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DNA Plasmid Curing to Fight Drug-Resistant Bacteria

The health risks from an increasing prevalence of drug-resistant bacteria and a diminishing antibiotic pipeline is of serious concern to the DoD, not only in regards to health care associated infections, but also threats posed from pandemics, emerging infectious pathogens and the intentional use of resistant pathogens for bioterrorism.

In the battle against these germs, the Defense Advanced Research Projects Agency (DARPA) is soliciting innovative ideas for controlling antibiotic resistant or highly virulent pathogens through plasmid curing.

One of the major routes by which bacterial pathogens become resistant to antibiotics and more virulent is through Horizontal Gene Transfer (HGT), which allows for genetic material transfer in the form of extrachromosomal plasmids from one cell to another.  This phenomenon is capable of transferring resistance or virulence genes to normally antibiotic susceptible and avirulent bacteria. This creates a severe risk to front line antibiotic treatments, such as methicillin-resistant Staphylococcus aureus (MRSA).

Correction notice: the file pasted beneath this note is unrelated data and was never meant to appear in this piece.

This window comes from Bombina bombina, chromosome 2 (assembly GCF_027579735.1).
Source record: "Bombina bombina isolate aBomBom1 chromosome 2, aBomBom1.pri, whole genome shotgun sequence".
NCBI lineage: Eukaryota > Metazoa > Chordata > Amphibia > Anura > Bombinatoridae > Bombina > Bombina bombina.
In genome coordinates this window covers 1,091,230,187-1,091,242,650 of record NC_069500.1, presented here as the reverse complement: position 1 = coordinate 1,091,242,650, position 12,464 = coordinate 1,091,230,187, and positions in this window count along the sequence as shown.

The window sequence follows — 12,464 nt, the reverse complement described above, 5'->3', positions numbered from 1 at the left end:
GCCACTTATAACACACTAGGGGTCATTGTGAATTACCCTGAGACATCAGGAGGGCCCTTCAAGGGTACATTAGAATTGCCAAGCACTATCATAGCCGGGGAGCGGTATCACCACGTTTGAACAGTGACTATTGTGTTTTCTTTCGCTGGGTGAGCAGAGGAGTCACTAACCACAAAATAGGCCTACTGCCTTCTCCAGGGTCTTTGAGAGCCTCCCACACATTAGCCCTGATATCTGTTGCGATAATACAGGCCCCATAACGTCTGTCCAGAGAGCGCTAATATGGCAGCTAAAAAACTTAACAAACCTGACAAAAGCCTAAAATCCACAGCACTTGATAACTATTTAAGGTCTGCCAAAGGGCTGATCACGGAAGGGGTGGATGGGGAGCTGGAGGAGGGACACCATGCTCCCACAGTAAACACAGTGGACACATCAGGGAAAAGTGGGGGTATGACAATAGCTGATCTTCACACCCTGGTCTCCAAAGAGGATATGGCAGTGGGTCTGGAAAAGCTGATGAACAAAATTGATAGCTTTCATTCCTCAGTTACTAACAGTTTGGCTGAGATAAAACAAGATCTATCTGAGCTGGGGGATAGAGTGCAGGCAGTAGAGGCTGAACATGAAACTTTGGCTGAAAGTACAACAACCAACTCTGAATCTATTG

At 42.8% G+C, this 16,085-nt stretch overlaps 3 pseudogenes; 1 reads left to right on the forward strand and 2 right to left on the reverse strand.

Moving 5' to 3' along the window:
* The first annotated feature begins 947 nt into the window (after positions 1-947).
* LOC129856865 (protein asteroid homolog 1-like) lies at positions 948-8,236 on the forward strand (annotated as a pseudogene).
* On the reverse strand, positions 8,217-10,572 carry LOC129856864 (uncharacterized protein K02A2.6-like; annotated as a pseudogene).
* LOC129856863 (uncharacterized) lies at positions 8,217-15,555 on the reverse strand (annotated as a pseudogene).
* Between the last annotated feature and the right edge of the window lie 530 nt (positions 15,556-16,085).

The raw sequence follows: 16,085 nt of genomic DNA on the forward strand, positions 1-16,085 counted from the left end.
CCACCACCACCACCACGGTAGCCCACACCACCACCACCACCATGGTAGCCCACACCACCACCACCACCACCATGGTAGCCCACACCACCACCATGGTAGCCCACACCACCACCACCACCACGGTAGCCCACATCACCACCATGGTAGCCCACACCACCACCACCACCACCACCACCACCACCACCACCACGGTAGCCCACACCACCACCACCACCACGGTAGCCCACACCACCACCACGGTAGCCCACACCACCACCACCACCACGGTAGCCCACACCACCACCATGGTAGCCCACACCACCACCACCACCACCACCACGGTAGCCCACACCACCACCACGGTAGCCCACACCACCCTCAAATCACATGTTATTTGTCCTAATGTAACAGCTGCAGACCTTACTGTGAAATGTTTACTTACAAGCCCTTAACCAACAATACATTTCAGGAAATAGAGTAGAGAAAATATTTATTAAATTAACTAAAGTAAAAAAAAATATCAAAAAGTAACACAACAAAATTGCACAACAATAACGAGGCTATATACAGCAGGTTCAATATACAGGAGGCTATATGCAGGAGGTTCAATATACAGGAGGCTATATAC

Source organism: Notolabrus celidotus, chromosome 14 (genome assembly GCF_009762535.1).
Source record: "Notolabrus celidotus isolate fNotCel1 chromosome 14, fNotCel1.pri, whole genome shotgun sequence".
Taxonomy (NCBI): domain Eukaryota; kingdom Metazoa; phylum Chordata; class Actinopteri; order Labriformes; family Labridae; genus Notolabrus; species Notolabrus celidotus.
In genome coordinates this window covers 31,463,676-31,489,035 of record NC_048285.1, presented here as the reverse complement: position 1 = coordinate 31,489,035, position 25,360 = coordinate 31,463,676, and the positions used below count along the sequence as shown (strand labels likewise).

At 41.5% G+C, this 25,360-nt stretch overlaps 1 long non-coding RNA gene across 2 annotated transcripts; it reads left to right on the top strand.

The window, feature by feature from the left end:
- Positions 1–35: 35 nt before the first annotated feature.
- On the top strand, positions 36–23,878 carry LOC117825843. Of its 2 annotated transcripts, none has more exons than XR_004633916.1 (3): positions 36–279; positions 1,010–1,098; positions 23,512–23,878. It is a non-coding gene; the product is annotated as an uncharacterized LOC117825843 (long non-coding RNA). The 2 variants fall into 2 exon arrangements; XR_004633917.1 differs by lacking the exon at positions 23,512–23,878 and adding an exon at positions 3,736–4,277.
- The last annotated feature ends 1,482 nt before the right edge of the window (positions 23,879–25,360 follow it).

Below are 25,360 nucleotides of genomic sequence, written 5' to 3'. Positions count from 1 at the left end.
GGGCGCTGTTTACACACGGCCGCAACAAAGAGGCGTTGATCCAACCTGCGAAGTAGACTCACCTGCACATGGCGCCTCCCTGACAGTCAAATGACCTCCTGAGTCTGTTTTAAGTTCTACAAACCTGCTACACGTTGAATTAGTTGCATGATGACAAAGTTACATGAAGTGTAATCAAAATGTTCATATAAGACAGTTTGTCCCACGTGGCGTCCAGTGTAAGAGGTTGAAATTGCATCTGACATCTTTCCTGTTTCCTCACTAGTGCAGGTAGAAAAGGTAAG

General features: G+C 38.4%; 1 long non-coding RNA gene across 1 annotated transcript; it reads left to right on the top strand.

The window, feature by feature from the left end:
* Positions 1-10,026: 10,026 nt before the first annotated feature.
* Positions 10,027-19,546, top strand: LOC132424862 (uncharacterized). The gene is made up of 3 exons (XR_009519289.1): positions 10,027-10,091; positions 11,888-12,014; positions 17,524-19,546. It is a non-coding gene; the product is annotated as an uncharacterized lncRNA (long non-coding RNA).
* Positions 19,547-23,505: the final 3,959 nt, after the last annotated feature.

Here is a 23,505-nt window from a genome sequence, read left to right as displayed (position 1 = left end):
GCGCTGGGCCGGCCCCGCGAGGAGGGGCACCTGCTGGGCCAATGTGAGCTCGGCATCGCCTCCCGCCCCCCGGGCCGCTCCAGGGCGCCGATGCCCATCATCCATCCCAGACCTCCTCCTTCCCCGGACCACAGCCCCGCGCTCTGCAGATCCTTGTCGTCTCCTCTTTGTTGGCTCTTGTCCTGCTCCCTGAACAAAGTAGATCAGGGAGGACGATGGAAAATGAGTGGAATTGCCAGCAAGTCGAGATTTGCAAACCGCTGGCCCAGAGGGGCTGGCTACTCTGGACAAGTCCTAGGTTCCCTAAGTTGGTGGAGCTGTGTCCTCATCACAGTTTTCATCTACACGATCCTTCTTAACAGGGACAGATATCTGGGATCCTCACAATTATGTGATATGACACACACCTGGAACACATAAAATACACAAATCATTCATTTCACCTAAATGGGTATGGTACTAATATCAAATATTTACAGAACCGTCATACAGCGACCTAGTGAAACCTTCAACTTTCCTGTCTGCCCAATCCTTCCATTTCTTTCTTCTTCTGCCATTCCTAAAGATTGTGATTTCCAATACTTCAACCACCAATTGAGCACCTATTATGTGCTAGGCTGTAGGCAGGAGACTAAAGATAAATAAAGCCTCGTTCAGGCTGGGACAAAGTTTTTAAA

One way to reverse the resistance of emerging or engineered bacteria created by HGT may be to specifically target the plasmids being transferred between the cells, rather than using methods to directly kill the cells, an approach known as plasmid curing.

Proposals are sought to develop a novel plasmid curing therapeutic capable of displacing antibiotic resistance or virulence causing plasmids from bacteria.  Studies working with ESKAPE bacteria (Enterococcus, Staphylococcus, Klebsiella, Acinetobacter, Pseudomonas, and bacteria that produce Extended Spectrum Beta Lactamase) enzymes are specifically encouraged.

More information in the DARPA Small Business Innovative Research (SBIR) topic is available here.

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